Since having Peanut almost 18 months ago, it hasn’t been easy to find extra time for leisure activities. Between taking care of Peanut, working full-time and working with my husband to maintain a (semi) clean household, I am usually asleep before my head even hits the pillow.
I recently decided that I wanted to learn how to knit. I have great memories of my mother and grandmother knitting, making gifts and keepsakes for family and friends. I think that one day teaching Peanut how to knit would be a great experience and a chance to pass on a handiwork that I feel has become sort of a lost art.
My first project was a knit hat for winter and my second project that I *just* completed is a knit jumper for Peanut to wear tomorrow for Easter. Whew, just in the nick of time. Being able to make something that I know Peanut will wear and one day cherish is a very special feeling.
I am writing this post because I want to say that a) even spending 15 minutes a day with my new leisure activity has been an enjoyable and fulfilling process and that b) you can do it too! Here are a few tips to get you started…
*Check out your local craft/yarn store to get some basic information and equipment. The staff at these stores typically have a good knowledge base, especially for a beginner, and can point you in the right direction.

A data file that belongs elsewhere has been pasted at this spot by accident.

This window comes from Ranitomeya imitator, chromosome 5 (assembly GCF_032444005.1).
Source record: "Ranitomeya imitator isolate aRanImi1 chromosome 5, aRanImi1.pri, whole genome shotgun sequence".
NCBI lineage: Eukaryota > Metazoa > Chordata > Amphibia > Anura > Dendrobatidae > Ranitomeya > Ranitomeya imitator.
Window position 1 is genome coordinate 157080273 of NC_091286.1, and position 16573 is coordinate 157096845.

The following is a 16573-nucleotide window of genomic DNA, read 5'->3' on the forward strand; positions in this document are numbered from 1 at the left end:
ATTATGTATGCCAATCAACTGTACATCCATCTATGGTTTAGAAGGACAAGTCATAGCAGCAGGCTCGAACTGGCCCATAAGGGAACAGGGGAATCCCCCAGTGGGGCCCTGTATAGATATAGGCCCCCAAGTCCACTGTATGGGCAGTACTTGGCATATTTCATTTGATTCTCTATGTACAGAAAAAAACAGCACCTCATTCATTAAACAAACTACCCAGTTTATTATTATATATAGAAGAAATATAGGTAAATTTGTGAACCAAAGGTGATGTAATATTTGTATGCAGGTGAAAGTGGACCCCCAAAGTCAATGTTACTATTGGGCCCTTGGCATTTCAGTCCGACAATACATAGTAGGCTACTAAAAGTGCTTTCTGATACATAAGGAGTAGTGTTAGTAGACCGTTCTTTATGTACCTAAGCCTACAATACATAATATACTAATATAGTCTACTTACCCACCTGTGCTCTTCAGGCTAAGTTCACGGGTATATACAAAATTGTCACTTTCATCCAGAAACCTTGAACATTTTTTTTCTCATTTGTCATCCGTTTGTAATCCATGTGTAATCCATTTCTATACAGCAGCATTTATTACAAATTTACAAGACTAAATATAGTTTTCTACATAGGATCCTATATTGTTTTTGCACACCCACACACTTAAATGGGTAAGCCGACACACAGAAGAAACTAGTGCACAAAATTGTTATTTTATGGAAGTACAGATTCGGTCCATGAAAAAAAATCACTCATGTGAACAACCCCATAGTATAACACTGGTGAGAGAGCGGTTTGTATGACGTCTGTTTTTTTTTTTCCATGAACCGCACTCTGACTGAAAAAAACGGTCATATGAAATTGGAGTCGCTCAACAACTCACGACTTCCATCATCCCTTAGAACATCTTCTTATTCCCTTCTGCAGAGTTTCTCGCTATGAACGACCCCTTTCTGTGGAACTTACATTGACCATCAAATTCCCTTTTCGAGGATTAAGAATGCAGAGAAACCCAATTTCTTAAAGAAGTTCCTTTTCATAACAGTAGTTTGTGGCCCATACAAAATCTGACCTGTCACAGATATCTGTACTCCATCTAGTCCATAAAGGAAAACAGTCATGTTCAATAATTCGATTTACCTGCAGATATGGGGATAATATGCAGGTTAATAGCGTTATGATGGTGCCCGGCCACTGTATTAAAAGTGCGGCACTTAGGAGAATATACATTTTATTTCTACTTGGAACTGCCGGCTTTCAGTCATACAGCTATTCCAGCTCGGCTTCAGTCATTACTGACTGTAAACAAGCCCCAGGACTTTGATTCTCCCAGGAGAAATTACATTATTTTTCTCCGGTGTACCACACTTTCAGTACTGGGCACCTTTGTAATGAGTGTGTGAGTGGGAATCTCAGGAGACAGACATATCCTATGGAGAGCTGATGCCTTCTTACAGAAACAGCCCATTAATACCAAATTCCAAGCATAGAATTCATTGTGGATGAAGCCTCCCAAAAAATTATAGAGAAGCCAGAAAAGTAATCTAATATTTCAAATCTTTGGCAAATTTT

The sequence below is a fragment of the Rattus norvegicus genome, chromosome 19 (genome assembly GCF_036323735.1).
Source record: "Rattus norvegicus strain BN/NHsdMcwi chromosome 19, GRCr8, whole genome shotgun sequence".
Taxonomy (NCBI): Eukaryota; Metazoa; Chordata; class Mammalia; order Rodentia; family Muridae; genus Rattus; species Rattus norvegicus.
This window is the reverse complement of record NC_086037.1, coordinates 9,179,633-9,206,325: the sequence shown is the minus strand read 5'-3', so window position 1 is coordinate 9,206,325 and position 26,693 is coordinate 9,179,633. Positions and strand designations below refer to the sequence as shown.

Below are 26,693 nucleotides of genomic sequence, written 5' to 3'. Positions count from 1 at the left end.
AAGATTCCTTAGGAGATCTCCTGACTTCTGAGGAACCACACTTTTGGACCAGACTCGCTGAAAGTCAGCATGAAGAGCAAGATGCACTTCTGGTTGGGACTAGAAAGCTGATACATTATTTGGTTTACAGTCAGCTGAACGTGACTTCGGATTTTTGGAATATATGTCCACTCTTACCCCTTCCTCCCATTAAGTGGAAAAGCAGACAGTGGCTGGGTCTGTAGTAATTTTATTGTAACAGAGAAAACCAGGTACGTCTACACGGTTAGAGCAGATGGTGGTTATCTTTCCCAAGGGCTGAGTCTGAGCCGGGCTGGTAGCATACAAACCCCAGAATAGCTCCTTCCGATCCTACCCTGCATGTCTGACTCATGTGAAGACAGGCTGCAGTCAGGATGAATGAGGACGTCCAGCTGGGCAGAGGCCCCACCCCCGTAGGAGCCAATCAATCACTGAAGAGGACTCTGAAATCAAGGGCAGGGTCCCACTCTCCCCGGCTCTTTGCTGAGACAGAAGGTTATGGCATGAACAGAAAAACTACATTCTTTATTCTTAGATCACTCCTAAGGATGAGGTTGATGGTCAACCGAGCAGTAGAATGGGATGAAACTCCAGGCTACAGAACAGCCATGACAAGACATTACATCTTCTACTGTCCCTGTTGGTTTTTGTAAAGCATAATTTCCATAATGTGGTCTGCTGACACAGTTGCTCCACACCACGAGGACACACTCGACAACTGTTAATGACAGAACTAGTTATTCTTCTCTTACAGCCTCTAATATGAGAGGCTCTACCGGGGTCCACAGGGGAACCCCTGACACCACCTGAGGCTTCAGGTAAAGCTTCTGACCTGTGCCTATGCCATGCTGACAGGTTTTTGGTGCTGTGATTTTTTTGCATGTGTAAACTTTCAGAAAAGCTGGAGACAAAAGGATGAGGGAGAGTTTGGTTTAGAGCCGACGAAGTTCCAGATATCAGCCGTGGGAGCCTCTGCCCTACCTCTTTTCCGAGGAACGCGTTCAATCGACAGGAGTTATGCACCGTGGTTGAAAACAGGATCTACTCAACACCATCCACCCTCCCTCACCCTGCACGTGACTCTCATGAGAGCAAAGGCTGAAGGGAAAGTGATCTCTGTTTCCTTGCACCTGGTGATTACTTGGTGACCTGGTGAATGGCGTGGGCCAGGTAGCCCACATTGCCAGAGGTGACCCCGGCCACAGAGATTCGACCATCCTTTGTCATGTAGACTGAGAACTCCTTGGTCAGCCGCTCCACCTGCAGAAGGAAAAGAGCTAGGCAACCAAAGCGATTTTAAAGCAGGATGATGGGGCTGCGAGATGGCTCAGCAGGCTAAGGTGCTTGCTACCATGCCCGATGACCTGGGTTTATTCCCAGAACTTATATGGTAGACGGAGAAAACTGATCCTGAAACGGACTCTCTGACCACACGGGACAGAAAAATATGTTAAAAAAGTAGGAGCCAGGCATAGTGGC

*Your local library will have some great books to get you started and might even subscribe to a knitting magazine. Who knows, you might find a fellow knitter checking out books too!
*I had great luck on YouTube finding videos of all kinds, showing the most simple, basic beginning steps for knitting (and how to fix the most simple, basic, beginner errors!) I really enjoyed videos posted by theknitwitch. I don’t know about you, but I am a very visual learner and by watching (and re-watching) small videos, I was able to learn some basic and essential knitting techniques, including casting on, knitting, purling and binding off.
*A co-worker also introduced me to a website called Ravelry.com, which includes patterns, tips, tricks and a live forum for questions. You can search for patterns based on experience level and save them in a queue, patterns are also rated similar to reviews on Yelp which I found very helpful. Ravelry.com also has information on crocheting, if that suits your fancy!
*Last but not least, ask around and seek out local knitters. Co-workers, friends, neighbors, family members, it is nice to have support and someone local/accessible who can guide you through the learning process.
*And really last but not least, when you finish your first, fifteenth or fortieth piece, make sure to iron on a label to remember your time and hard work. Peanut’s Easter jumper has a label that says “Handmade with love by Mommy” and it was!